Meetings & Conventions: Planner's Portfolio April
By Sarah J.F. Braley
SAFETY IN NUMBERS
Travelers welcome security measures&IRS backs off
frequent-flyer miles' more
All hassles aside& In
February, the travel reservation Web site Travelocity (www.travelocity.com)
surveyed nearly 3,400 members, all of whom had traveled between
Jan. 4 and Feb. 3, to gauge their feelings about airport security.
The majority said, “bring it on.”
On the topic of travel ID cards, 76 percent of those polled
strongly support or somewhat support a voluntary system for cards
containing encrypted information such as a photograph,
fingerprints, flight history and/or facial and eye mapping.
More than two-thirds (70 percent) support giving federal
law-enforcement agencies access to all travel reservations. Yet,
citing privacy issues, 26 percent are opposed to giving access to
“personally identifiable travel information” such as itineraries
with names attached.
What makes these travelers feel secure? More than half are
comforted by bomb-sniffing dogs inspecting luggage; 47 percent also
cited manual baggage searches, and 43 percent said allowing only
ticketed passengers past security checkpoints helps calm their
Tracking travelers. Reacting to corporate
concerns over the security of international travel, Rosenbluth
International (www.rosenbluth.com) has launched a technology product
called the Global Security Suite.
Among the features is the ability to send custom news and travel
alerts related to individual itineraries to any e-mail-enabled
wireless device. The alerts are sent out from one week before
through the end of the trip. The system also automatically submits
the traveler’s itinerary (name, hotel, air travel information and
trip dates) to the local U.S. Embassy.
Another component of the system offers a Web-based global
database with overviews on every country, including political
structure, monetary policy, business conditions, safety and more.
An additional searchable database holds significant events whose
anniversaries might fall during a trip.Coming soon will be an
interactive travel locator, compiling information on all employees
currently traveling in one place.
Fly for free. The IRS has announced that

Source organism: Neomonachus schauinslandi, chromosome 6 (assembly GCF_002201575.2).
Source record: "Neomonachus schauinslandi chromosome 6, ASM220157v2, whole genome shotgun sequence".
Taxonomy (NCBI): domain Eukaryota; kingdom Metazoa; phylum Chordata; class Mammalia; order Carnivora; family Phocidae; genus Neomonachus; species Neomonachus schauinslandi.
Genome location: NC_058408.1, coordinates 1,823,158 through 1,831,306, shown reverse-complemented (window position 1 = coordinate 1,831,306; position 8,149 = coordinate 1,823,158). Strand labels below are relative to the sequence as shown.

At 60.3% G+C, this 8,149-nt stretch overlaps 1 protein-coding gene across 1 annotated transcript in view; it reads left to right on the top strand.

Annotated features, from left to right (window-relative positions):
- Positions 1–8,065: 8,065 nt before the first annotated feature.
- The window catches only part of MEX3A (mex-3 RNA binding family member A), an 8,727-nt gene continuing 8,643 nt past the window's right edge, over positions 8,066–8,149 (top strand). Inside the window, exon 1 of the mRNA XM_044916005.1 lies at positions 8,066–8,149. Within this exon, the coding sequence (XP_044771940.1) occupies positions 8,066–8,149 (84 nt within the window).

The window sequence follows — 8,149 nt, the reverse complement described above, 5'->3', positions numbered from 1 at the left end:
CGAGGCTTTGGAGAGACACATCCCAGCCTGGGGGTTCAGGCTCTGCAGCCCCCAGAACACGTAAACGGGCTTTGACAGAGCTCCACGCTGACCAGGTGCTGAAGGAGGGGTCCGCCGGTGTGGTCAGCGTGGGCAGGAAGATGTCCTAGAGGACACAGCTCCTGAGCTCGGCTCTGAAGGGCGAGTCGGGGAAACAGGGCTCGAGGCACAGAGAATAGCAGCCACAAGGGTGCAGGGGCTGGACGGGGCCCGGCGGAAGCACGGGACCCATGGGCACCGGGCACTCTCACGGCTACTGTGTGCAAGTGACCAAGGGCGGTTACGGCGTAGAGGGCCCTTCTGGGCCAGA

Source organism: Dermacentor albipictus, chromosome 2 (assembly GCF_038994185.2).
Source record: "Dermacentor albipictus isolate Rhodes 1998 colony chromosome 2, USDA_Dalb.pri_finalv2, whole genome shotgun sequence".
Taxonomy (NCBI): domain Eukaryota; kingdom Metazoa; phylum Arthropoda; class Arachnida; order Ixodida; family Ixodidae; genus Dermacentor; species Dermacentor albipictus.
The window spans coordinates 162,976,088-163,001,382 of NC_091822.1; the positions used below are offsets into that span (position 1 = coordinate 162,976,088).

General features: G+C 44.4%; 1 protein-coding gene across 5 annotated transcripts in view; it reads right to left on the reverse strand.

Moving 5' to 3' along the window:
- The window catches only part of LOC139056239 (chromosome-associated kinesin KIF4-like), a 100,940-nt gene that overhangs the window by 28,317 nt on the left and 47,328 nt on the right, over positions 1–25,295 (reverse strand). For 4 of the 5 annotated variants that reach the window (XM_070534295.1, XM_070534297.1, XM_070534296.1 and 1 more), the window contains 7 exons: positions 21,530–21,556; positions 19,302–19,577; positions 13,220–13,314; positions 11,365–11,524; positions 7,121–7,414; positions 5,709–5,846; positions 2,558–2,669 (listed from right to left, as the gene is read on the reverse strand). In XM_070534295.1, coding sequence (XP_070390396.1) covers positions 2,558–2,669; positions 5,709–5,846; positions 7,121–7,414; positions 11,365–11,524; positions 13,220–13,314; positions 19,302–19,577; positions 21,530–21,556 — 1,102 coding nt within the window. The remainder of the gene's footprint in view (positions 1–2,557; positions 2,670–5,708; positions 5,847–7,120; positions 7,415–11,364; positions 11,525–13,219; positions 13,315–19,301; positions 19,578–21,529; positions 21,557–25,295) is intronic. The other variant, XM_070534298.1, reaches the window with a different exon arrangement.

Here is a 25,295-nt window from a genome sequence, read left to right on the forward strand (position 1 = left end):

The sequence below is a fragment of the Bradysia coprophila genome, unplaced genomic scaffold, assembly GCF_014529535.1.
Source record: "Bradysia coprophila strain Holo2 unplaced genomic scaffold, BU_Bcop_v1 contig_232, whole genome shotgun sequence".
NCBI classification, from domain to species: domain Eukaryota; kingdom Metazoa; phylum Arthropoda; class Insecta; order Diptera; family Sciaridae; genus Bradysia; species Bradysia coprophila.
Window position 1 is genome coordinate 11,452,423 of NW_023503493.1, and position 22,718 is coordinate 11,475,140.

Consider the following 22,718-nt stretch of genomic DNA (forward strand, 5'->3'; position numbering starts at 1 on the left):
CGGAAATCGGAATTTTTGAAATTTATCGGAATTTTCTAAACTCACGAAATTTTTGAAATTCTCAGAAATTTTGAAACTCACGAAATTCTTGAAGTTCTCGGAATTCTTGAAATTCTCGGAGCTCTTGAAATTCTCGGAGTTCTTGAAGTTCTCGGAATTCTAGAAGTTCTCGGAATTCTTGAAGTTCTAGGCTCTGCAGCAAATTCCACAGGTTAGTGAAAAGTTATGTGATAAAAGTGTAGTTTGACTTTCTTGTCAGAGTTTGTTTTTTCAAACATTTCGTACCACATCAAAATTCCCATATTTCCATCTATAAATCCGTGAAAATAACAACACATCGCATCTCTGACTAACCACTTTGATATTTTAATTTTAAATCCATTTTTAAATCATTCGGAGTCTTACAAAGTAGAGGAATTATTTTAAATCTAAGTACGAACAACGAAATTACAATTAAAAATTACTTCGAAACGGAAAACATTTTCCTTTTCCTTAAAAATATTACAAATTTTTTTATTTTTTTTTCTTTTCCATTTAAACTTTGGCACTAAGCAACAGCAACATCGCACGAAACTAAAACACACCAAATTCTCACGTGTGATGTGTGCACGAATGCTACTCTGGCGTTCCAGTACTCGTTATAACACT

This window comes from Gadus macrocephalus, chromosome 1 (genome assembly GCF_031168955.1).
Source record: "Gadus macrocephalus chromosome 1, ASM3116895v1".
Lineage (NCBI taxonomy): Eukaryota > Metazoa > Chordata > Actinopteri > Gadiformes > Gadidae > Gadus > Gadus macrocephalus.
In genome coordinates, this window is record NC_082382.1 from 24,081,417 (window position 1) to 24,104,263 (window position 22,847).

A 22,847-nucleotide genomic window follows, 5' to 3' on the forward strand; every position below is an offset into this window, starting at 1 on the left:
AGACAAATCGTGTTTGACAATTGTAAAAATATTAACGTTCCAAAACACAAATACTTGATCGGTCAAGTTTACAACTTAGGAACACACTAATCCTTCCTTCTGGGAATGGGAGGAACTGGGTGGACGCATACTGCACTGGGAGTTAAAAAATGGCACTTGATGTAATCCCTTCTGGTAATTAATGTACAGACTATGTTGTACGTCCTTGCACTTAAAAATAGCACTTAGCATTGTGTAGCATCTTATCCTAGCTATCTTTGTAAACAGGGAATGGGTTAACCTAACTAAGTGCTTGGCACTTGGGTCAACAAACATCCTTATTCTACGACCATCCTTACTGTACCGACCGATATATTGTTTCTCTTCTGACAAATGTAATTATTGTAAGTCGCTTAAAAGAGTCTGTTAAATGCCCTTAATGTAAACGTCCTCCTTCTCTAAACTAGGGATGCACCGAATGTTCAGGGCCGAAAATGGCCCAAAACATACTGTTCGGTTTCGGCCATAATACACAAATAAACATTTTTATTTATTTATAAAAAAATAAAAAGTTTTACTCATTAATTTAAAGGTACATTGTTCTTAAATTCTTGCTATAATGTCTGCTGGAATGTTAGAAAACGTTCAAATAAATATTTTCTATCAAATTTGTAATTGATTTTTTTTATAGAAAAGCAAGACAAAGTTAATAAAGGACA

frequent- flyer miles garnered during business travel and redeemed
for leisure travel or promotional products are not considered
income and don’t have to be reported on April 15.
Basically, the agency admits it doesn’t want to deal with the
paperwork, citing numerous technical and administrative issues
involved in calculating income from frequent-flyer miles.
This does not mean, however, that the IRS won’t take up the
issue again in the future, but for now, those free flights really
Best sellers. Many travelers have discovered
convenient products like wrinkle-proof clothes offered by the
Travelsmith catalog and Web site (www.travelsmith.com).
Here are the company’s 10 most popular goods:
• Coolmax Piqué separates, designed to keep you
comfortable and dry (shirt, $39; pants, $49)
• The Packable Panama hat, which springs back
into shape ($37.50-$39.50)
• The Indispensable Black Dress in
Supplex/Lycra fabric, which never needs ironing ($79-$89)
• Suede-soft microfiber raincoats (jacket,
$149; trench coat, $179; raincoat, $189)
• Tencel travel denim jeans, in stretchy fabric
• The Ultimate Travel Skirt, made of
poly-Supplex twill ($59)
• Expandable 25-inch Pullman suitcases, with
built-in garment bag ($259)
• Men’s Explorer’s cargo pants ($54)
• Tropical microfiber clothes that keep you
cool (blazer, $159; jacket, $149; shorts, $59; pants, $79)
• The Great Escape shirt made of cotton and
polyester, which doesn’t require dry cleaning or ironing ($59)
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